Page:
The chipmaker announced disappointing quarterly results and is not optimistic for the rest of the year.
It’s been a terrible year for chip and semiconductor makers.
The sector is plagued by a mountain of problems. Demand for tech products is weakening as the economic slowdown deepens and uncertainty about an upcoming recession intensifies.
But semiconductors are in almost everything: from telephones to computers to cars to data centers. The fear of recession makes fear that the customers of the data center which are the companies will be obliged to reduce their expenses. Investors are also concerned that consumers will choose to postpone purchases of computers, phones and other gadgets, which in turn will cause manufacturers of these products to postpone or cancel orders for parts and components.
PC Is a Nightmare
The imbalance between demand and supply therefore affects chip manufacturers who find themselves with large inventories and are forced to lower their prices.
To this must be added the difficulties of sectors such as cryptocurrencies, gaming and the PC, large consumers of chips.
Worldwide PC shipments totaled 68 million units in the third quarter of 2022, a 19.5% decrease from the third quarter of 2021, according to research firm Gartner. This is the steepest market decline since Gartner began tracking the PC market in the mid-1990s, Gartner said.
“This quarter’s results could mark a historic slowdown for the PC market,” said Mikako Kitagawa, Director Analyst at Gartner. “While supply chain disruptions have finally eased, high inventory has now become a major issue given weak PC demand in both the consumer and business markets.”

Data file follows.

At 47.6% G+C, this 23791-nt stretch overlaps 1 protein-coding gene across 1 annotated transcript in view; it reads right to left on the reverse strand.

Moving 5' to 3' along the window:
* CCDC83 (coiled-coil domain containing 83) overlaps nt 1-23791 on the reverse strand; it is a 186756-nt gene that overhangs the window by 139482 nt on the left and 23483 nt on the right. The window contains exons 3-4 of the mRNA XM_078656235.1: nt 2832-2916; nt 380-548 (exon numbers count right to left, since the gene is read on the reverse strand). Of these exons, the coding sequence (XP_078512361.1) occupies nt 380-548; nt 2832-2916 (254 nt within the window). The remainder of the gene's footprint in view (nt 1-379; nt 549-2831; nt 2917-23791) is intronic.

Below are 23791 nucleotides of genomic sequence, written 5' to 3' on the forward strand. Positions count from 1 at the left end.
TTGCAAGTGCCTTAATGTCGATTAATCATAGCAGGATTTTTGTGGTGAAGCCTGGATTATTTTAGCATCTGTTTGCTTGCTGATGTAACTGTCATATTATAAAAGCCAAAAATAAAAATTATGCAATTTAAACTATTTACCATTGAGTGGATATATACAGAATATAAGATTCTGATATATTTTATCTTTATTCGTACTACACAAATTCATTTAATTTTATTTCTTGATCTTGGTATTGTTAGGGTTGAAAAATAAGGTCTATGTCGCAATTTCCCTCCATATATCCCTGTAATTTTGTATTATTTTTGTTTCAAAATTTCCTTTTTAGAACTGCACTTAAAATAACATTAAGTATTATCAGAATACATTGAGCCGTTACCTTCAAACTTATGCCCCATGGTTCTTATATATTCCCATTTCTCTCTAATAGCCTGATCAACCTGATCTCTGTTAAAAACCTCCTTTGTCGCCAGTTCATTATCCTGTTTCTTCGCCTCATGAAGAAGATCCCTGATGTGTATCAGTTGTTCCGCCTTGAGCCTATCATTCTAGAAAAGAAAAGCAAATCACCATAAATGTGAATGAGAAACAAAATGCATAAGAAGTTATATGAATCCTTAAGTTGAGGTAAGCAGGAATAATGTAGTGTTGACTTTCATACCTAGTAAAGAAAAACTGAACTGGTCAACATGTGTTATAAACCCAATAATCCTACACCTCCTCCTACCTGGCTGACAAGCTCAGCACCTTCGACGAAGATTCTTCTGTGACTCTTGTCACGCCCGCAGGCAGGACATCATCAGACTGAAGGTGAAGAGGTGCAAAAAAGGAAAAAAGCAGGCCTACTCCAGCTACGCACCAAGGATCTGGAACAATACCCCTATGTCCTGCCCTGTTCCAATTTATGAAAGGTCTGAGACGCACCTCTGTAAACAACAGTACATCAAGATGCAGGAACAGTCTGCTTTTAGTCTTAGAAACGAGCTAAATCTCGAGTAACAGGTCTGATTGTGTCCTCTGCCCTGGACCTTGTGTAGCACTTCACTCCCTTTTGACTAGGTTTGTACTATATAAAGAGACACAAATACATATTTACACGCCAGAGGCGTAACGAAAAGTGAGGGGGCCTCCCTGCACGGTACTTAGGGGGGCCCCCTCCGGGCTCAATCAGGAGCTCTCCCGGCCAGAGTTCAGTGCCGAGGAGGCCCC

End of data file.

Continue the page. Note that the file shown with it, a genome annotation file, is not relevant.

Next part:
As if that weren’t enough, the tensions between the United States and China are directly impacting semiconductor manufacturers who find themselves in the midst of the two economic powers’ desire to dominate technology. The Biden administration recently issued new directives aimed at drying up Beijing’s supply of microchips used in advanced computing and military applications.
Intel has just published disappointing third quarter earnings. Net profit was $1.02 billion, down 85% year-on-year, while quarterly revenue fell 20% to $15.34 billion year-on-year, the company said in a press release.
The Cloud Computing division, which includes PC chips generated $8.12 billion in revenue, down 17%. Datacenter and AI segment, including server chips, memory and field-programmable gate arrays, recorded $4.21 billion in revenue, down 27%.
$10 Billion in Cost Reductions
The fall will extend to the fourth quarter since Intel has once again lowered its annual forecasts. The company now anticipates 2022 revenue of between $63 billion and $64 billion, up from $65 billion to $68 billion previously. Analysts expected $65.26 billion. Intel’s initial forecast was $76 billion.
“Despite the worsening economic conditions, we delivered solid results and made significant progress with our product and process execution during the quarter,” said Pat Gelsinger, Intel CEO. “To position ourselves for this business cycle, we are aggressively addressing costs and driving efficiencies across the business.”
Indeed, Intel relies on the austerity cure that the company has just hardened. The company is focused on driving $3 billion in cost reductions in 2023, growing to $8 billion to $10 billion in annualized cost reductions and efficiency gains by the end of 2025.
Intel hasn’t said how many jobs will be cut by its austerity package.
Intel shares, which have fallen nearly 48% since January, jumped more than 6% after hours as investors seemed to appreciate the group’s efforts to drastically cut costs